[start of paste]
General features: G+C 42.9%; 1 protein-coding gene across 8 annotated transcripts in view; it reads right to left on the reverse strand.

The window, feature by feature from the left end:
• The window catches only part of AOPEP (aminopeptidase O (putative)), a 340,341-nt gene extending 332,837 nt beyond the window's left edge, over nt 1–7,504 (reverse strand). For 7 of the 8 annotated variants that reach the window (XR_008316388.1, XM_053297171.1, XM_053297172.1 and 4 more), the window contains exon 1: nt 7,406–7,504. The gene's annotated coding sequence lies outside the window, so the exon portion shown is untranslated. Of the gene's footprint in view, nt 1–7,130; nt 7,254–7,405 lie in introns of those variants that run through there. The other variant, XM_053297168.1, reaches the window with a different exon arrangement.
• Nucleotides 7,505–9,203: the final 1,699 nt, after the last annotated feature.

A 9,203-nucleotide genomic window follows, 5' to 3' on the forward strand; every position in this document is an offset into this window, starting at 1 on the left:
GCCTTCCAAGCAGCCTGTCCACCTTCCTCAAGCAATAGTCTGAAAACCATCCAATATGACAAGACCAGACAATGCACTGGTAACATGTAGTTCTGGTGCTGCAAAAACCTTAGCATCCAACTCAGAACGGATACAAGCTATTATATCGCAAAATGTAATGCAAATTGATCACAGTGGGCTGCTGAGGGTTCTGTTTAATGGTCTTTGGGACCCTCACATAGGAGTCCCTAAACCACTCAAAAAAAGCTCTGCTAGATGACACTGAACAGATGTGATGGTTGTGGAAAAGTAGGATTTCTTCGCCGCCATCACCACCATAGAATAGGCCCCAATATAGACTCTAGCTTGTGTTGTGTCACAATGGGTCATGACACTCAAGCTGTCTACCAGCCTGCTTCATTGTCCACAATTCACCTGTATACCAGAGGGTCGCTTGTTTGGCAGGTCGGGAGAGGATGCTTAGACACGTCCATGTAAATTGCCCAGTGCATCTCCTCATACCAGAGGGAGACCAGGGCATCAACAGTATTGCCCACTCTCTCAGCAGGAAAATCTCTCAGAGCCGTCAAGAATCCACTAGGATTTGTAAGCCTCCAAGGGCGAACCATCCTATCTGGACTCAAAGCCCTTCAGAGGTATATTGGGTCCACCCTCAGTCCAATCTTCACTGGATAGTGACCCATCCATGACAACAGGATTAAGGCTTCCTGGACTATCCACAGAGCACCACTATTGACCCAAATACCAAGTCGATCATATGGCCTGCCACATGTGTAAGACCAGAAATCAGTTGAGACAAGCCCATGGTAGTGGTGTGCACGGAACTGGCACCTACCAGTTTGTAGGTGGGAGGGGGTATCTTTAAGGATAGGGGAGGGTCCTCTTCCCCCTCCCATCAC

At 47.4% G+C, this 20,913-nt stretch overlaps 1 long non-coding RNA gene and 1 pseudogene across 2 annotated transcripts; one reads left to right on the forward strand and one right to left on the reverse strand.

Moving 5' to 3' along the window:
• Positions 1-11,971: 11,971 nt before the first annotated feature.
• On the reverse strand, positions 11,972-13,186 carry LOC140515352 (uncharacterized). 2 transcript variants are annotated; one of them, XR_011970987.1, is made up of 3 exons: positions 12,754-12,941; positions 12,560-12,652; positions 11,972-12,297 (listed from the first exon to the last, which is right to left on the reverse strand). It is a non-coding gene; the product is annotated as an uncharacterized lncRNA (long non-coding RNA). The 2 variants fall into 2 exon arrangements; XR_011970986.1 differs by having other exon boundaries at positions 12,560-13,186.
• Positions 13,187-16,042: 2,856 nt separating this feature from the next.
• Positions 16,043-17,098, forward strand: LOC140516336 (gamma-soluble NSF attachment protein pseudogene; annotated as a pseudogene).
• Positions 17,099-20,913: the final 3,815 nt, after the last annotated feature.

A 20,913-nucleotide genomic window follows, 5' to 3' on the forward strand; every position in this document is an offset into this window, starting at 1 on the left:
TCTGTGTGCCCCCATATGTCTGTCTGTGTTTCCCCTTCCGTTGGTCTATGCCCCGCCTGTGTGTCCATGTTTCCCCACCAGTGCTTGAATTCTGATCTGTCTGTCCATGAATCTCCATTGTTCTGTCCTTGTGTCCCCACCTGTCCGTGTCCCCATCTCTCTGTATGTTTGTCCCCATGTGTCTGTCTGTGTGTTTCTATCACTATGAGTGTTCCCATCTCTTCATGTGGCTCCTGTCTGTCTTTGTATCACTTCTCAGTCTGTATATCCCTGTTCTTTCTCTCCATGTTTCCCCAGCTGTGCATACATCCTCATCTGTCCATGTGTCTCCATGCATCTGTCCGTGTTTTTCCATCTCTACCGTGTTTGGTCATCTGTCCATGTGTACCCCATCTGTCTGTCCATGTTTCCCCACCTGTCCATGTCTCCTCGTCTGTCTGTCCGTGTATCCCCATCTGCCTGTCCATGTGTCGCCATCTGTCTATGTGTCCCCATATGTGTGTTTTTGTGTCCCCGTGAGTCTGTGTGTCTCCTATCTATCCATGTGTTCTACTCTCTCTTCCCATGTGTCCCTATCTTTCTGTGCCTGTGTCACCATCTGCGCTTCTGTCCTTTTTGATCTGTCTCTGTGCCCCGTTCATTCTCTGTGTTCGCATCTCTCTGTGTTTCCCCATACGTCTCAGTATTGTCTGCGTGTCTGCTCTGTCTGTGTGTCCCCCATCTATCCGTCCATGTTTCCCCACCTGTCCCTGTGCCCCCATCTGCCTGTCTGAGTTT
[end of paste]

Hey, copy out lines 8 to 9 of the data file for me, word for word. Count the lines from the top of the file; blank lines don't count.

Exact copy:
Moving 5' to 3' along the window:
• Positions 1-11,971: 11,971 nt before the first annotated feature.